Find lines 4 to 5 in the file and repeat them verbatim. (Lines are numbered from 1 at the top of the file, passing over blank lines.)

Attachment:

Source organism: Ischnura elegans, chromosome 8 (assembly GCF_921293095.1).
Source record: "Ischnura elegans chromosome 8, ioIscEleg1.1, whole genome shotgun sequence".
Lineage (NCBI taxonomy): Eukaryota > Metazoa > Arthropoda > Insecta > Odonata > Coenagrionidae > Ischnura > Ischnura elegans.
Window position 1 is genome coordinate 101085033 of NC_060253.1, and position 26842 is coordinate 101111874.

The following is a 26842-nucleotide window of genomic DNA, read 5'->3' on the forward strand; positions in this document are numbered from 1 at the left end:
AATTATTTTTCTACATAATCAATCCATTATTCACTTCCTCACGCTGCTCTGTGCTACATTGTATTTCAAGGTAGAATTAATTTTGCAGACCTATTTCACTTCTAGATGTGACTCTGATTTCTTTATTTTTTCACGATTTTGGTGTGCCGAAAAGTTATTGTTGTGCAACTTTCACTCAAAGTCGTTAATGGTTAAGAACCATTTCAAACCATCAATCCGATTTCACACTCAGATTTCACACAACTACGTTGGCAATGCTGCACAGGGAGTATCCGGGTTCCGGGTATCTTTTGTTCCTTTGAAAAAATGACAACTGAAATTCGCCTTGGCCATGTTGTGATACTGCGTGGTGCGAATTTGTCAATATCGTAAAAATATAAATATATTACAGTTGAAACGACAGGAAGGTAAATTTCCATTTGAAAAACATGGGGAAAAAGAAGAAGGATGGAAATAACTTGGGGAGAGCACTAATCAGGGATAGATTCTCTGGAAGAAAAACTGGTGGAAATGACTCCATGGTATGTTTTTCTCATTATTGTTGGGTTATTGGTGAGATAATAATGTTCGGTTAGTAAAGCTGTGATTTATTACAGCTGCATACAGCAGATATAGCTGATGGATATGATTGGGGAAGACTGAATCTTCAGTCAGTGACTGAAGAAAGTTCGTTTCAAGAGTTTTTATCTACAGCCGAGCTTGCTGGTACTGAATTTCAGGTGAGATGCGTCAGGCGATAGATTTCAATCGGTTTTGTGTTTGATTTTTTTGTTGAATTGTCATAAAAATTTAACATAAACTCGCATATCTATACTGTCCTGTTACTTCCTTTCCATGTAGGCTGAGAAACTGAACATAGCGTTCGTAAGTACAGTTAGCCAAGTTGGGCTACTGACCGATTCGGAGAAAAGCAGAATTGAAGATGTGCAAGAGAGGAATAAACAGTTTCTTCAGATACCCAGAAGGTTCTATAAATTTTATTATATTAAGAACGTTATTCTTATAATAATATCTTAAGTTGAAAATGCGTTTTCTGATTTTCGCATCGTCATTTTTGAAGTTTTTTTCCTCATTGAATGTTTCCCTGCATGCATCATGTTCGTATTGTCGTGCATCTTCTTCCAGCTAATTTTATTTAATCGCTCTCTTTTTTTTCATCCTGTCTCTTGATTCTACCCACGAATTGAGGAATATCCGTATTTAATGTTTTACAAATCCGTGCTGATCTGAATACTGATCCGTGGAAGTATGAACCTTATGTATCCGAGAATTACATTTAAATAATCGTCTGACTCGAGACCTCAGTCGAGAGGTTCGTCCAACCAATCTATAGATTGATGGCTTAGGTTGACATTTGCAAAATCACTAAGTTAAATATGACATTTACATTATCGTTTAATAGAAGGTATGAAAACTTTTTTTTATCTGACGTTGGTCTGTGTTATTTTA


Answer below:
Window position 1 is genome coordinate 101085033 of NC_060253.1, and position 26842 is coordinate 101111874.

The following is a 26842-nucleotide window of genomic DNA, read 5'->3' on the forward strand; positions in this document are numbered from 1 at the left end: